NRC adjusts furbearer trapping, hunting regs

By Bill

Lansing — Several changes have been made to furbearer
regulations that will affect trapping and hunting this fall. The
changes were approved by the state Natural Resources Commission at
its July meeting in Lansing and take effect immediately.

The biggest changes are in non-lethal snaring regulations.

Snares are intended to be used as non-lethal restraining
devices. The DNR approved snaring of fox and coyotes four years
ago. Since then, there has been some concern, particularly from
hunting dog owners, about non-target animals getting caught in the
snares. The changes, according to DNR furbearer specialist Dave
Bostick, address those concerns.

Changes to the snaring regulations are:

  • requiring two swivels, one at the anchor point and one
    approximately halfway between the anchor point and the relaxing
    lock when the snare loop is at its maximum diameter;
  • requiring a maximum cable length of 60 inches, with up to a
    36-inch anchor cable extension;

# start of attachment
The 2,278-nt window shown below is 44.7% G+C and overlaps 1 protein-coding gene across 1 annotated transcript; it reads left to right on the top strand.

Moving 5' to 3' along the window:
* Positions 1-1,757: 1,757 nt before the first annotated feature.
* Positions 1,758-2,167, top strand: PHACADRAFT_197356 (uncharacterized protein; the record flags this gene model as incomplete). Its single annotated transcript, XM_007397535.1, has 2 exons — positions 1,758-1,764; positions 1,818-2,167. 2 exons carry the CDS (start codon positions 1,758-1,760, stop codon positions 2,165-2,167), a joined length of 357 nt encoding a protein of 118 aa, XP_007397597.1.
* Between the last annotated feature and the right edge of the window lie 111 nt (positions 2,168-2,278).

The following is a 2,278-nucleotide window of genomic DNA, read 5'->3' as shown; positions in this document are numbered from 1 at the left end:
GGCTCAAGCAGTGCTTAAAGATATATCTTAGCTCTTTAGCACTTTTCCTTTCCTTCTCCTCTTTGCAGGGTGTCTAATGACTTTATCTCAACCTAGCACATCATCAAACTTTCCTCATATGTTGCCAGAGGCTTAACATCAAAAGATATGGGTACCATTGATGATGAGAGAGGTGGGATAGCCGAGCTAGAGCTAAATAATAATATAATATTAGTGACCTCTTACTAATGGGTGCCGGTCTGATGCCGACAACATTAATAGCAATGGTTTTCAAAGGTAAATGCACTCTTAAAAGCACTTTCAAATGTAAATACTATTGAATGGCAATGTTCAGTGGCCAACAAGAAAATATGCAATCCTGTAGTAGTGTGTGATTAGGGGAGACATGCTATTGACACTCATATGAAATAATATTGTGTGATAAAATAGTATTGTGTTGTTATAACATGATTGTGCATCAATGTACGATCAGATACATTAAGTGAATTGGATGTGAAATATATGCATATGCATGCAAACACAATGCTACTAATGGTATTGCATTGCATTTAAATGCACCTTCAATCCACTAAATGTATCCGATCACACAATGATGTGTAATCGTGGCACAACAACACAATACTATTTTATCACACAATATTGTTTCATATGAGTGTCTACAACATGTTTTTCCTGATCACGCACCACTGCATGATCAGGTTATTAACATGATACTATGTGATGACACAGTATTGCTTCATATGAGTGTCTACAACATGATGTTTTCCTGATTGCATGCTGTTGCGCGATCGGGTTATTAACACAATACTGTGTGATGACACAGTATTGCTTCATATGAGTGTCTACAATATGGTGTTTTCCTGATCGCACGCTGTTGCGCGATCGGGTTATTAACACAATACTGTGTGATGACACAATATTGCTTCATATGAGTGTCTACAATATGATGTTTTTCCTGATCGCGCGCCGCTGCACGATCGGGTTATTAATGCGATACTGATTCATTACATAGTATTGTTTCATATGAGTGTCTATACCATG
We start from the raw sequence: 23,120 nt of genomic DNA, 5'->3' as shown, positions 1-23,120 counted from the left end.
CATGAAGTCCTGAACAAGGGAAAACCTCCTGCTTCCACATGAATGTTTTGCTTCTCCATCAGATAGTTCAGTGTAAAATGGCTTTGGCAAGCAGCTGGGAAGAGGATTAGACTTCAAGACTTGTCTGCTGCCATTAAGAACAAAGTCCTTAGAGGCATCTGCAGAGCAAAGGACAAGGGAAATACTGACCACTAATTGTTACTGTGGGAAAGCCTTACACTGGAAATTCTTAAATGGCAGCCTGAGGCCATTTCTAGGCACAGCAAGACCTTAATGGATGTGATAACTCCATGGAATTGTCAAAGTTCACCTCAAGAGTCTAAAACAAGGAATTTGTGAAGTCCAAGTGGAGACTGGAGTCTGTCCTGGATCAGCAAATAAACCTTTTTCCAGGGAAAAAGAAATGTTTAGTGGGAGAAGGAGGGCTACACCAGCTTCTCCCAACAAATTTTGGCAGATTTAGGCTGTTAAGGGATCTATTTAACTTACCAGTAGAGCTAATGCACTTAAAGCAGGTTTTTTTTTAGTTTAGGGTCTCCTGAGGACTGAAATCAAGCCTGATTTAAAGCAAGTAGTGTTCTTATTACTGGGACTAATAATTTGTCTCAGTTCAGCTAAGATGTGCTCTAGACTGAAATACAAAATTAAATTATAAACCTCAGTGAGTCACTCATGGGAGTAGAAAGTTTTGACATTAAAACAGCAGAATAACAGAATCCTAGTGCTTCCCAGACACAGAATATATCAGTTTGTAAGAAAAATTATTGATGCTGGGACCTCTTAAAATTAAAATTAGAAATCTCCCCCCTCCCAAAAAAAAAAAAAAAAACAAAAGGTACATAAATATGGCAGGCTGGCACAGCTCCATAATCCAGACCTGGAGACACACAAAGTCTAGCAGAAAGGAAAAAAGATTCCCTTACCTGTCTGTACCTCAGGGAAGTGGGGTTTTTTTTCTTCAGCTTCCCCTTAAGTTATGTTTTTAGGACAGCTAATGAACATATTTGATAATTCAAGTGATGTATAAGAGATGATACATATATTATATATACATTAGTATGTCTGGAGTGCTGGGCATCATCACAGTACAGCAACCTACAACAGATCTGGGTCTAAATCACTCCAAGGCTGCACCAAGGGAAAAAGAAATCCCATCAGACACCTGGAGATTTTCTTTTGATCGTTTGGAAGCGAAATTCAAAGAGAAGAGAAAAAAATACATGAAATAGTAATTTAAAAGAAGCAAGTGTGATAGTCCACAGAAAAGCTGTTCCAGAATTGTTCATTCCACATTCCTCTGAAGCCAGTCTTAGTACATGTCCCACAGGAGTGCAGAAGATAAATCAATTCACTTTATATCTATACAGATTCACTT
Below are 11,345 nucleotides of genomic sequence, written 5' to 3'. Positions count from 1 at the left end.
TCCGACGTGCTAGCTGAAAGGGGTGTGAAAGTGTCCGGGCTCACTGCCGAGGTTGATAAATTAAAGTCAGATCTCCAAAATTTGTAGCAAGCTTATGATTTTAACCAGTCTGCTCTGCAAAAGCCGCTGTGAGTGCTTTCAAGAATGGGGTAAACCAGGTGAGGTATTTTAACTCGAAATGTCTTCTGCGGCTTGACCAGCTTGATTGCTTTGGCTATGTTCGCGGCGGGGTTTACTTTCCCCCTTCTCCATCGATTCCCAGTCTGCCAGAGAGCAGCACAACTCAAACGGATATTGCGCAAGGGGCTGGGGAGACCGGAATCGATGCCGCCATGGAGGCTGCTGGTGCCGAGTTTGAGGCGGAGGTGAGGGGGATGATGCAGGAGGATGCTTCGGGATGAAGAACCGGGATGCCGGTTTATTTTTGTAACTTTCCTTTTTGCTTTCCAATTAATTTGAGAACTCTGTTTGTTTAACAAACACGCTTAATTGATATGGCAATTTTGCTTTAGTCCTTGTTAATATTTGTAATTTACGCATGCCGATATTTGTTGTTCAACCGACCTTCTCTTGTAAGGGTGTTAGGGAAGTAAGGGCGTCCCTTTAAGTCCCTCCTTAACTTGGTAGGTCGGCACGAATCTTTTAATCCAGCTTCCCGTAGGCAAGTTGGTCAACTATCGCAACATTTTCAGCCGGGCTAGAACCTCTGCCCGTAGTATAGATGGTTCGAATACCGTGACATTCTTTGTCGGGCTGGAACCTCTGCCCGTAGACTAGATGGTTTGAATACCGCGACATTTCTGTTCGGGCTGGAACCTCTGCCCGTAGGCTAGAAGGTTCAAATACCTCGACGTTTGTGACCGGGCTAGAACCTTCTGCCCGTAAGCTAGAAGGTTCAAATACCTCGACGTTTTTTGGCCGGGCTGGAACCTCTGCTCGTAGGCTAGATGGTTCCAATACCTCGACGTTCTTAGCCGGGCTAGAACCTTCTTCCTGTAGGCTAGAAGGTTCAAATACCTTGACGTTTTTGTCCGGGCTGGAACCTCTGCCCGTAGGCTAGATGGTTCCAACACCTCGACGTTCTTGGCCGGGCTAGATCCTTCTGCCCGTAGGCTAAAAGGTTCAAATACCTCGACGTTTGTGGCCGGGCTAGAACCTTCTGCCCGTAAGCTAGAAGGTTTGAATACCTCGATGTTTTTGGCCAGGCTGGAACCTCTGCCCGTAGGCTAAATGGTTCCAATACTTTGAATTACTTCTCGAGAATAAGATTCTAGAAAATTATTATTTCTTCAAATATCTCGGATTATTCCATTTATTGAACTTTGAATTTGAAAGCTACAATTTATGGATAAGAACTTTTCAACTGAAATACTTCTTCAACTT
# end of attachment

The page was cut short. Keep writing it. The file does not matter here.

• reducing the breakaway maximum strength from 350 to 285
  • requiring the minimum size of snare stops be increased to 41/4
    inches to decrease the potential lethality of snares;
  • requiring all snares have a tag attached, which bears the user
    or owner’s name and address or his Michigan driver’s license
  • allowing snares to be anchored to woody vegetation provided the
    stem is clear of branches and stubs up to 5 feet above the ground
    or snow;
  • requiring that snares have a relaxing lock that allows the
    snare loop to loosen slightly to reduce the possibility of

Those changes were not easily decided.

“There was a special meeting called to discuss the issue between
all the user groups,” Bostick said. “Some things were agreed on and
some things they agreed to disagree on.”

In the end the regulations reflect the DNR’s goal to “reduce the
lethality of non-target animals, particularly dogs,” Bostick

Another change to furbearer regulations is to allow trappers to
use a .22 caliber or smaller firearm to kill furbearers including
coyotes, fox, raccoons, bobcats, or badgers that are caught in
traps. This rule does not apply to junior fur harvester trap-only

“The .22 issue wasn’t addressed real well in our regs,” Bostick
said. “Fox, raccoons, and coyotes can be trapped and hunted so
dispatching of one with a .22 probably wasn’t a violation. But
there are other species on the list that we don’t have a hunting
season for so it would have been illegal to shoot them. This is a
safe, effective, humane way to dispatch a furbearer caught in a

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